What not to do in these cases:
- skipping breakfast
- make a breakfast of carbohydrates
- skip meals
- fast (including intermittent fasting )
- consume carbohydrates upon waking and before going to bed (even fruit )
- undergo intense efforts or over-training
- consume cereals and gluten
- consume legumes
- consume starchy-like potatoes (even sweet)
- consume refined products in any form rich in sugar and preservatives
- consume a vegetarian or vegan diet (which will inevitably be based on carbohydrates)
Dysfunction of the circadian rhythm of cortisol
This is the most common adrenal dysfunction. The hippocampus is the part of the brain that mitigates our stress where there are the largest deposits of cortisol receptors.
The hippocampus was not “designed” to respond continuously to stress, but to do it when you really need it to (when facing a serious problem or trauma). What happens to many of us today is that we live continually in this state of stress where the hippocampus is called into action at any time of the day or night without (almost) never remain in a state of relaxation.
This is quite dangerous because cortisol is a catabolic hormone, which “destroys” and does not regenerate.
This part of the brain is responsible for short and long memory, which helps us to learn, and is also the first part of the brain that destroys Alzheimer’s and dementia.
The symptoms resulting from a dysfunction of the circadian rhythm are:
- difficulty getting to sleep
- trouble staying awake
- energy dips during the afternoon or at odd hours of the day
- difficulty getting up in the morning
- problems with memory and learning
If this situation continues over time, it can also lead to developing cardiovascular disease, or gastrointestinal problems because these activities (circadian rhythm) are very important for coordinating intestinal motility. They are also important to coordinate and regulate immune function.
The possible causes of the degeneration of the hippocampus are:
- chronic stress
- excess sugar / starch in the diet (dysglycemia)
- chronic neuroinflammation due to the presence of antigens (gluten, for example)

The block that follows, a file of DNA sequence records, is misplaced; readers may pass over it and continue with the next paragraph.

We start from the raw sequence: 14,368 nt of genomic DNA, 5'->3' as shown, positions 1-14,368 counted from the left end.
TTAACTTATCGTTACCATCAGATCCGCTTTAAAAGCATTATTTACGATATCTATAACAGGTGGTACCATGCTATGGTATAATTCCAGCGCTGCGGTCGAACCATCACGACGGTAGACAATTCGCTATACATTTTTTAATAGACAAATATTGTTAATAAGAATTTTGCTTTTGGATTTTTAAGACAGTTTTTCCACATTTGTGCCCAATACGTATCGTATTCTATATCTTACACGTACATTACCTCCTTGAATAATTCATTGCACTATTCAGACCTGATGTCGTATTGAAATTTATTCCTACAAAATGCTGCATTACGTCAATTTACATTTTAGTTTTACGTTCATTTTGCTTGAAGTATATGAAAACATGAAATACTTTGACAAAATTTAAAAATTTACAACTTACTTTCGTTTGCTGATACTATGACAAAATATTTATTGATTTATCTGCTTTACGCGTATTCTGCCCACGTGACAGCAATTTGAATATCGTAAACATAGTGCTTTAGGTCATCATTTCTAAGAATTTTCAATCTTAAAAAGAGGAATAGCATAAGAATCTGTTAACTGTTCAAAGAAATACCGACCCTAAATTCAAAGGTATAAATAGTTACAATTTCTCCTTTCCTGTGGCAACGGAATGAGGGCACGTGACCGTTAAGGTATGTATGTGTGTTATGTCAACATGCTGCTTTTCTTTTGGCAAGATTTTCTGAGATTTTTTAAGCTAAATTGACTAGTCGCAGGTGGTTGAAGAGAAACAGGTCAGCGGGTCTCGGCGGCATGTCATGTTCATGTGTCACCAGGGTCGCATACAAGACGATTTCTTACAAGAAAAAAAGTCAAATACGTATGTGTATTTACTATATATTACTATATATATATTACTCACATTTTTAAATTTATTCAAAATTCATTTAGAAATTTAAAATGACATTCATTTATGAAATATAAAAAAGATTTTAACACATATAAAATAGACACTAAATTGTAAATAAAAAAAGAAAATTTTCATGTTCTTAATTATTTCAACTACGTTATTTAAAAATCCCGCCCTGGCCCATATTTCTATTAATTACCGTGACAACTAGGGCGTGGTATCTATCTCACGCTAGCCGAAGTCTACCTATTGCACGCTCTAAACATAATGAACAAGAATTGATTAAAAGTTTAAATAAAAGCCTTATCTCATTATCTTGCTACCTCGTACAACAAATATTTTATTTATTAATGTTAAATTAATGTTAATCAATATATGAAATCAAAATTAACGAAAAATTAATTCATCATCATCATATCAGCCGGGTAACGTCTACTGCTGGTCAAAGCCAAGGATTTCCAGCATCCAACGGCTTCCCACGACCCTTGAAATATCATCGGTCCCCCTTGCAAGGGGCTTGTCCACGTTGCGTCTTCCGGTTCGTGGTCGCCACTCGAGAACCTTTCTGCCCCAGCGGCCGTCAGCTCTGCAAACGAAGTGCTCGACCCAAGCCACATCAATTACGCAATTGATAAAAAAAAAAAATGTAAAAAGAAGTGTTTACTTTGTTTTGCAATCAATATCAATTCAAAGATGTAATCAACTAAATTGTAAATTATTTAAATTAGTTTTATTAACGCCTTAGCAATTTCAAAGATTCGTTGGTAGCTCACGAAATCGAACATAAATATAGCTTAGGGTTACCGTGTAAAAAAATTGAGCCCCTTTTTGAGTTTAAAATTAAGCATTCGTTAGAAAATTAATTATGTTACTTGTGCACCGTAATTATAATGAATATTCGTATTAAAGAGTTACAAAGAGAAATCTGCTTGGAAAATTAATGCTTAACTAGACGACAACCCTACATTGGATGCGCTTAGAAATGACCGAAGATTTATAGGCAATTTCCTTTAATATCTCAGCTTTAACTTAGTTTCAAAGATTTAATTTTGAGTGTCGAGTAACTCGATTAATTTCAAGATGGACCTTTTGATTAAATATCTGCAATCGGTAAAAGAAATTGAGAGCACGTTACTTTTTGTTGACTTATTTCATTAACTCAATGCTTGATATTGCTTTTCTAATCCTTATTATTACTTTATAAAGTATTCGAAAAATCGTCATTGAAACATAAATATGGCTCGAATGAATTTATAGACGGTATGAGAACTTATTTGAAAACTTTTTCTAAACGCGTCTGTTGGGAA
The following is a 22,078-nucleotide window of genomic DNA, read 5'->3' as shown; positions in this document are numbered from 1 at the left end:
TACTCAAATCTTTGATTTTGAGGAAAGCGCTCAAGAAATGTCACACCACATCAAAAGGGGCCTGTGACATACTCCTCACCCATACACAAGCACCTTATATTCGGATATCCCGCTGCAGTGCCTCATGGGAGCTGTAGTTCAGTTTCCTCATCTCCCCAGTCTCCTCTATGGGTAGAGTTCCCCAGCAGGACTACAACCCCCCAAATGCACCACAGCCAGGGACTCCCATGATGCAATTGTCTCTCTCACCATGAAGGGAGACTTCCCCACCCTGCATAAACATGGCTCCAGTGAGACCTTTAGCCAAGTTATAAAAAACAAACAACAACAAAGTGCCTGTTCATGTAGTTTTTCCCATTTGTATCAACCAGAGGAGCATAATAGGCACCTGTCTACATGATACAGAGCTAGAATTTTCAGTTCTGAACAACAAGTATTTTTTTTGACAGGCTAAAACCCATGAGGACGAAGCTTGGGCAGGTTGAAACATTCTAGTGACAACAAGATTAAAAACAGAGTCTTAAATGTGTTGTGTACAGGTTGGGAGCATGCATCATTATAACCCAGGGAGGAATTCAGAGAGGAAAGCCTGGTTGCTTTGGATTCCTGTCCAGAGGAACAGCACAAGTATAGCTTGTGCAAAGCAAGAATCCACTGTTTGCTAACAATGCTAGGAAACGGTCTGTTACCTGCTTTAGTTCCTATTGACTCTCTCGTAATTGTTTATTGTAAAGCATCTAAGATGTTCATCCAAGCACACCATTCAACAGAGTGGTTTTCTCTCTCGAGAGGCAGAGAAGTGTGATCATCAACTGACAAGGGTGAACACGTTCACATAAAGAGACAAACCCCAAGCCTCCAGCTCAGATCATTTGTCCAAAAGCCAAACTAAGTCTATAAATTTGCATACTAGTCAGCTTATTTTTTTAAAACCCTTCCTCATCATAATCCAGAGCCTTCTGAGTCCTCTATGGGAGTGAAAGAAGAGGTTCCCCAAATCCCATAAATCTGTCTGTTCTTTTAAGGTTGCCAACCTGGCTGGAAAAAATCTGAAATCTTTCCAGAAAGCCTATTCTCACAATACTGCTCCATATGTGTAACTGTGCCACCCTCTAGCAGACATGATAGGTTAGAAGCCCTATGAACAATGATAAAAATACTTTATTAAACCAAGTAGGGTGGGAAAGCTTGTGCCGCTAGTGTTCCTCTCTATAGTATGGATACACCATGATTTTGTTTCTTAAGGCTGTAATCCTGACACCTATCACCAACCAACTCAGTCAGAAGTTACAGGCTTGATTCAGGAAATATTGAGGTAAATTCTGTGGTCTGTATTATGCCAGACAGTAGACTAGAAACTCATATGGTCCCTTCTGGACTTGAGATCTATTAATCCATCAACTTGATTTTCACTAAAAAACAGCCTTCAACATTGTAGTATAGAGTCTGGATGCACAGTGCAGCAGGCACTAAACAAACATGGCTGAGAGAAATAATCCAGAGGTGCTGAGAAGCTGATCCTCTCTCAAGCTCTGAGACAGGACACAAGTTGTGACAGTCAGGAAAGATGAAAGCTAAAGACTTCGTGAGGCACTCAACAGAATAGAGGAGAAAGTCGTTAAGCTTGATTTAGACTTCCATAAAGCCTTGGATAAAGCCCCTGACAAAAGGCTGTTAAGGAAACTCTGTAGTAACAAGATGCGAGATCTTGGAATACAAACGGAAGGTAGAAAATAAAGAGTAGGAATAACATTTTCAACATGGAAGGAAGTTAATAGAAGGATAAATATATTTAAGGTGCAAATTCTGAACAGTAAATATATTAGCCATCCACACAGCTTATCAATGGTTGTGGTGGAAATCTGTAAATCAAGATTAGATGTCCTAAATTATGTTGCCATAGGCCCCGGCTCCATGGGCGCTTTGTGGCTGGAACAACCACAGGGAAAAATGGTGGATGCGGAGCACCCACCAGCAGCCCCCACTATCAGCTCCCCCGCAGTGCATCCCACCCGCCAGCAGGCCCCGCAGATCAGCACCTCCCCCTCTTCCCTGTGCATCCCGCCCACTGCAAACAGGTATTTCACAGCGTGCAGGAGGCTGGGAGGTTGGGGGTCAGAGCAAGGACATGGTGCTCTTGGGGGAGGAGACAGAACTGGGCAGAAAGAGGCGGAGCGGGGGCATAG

- indigestion that leads to vitamin B deficiency and high homocysteine levels (and inflammation)
- deficiency of omega-3
Activating the pineal and melatonin
Melatonin and cortisol are always in opposition to one another. If melatonin increases, cortisol decreases. If cortisol increases, melatonin decreases.
The pineal gland produces melatonin, which is influenced by the suprachiasmatic nucleus (which regulates the circadian rhythm). In most cases it is cortisol that disrupts the production of melatonin due to hyperactivity (typical of modern times).
A disturbed sleep undermines this balance that limits the long-term immune function.This imbalance may depend on various reasons. It may be seasonal, or it can develop in people who do not expose themselves to enough sunlight (working all day in the office with artificial lights).
Pineal dysfunction may then cause the metabolic syndrome (weight issues). That’s why adequate sleep is vital to our health.
Obviously if you are deficient in melatonin, sleep will be quite disturbed and this will result in the inability to dream during the resting phase (REM sleep). As a result, the immune system will weaken (you get sick more often).
Theoretically, melatonin stimulates the immune system, as it is pro-inflammatory in nature (while cortisol is anti-inflammatory in nature). Neither is better than the rest, melatonin and cortisol must maintain a constant balance for everything to run smoothly.
What impact will the administration of oral melatonin have on our endocrine system?
Whenever you assume an endogenous hormone, we’re messing up the system of feedback and communication. Every time we take hormones, they are actively sabotaging the integrity of the hypothalamic-pituitary. If you take melatonin occasionally, perhaps to overcome the time zone difference when travelling, it is not much of a problem. Whoever might take these on a regular basis is likely to create significant damage to their internal communication system.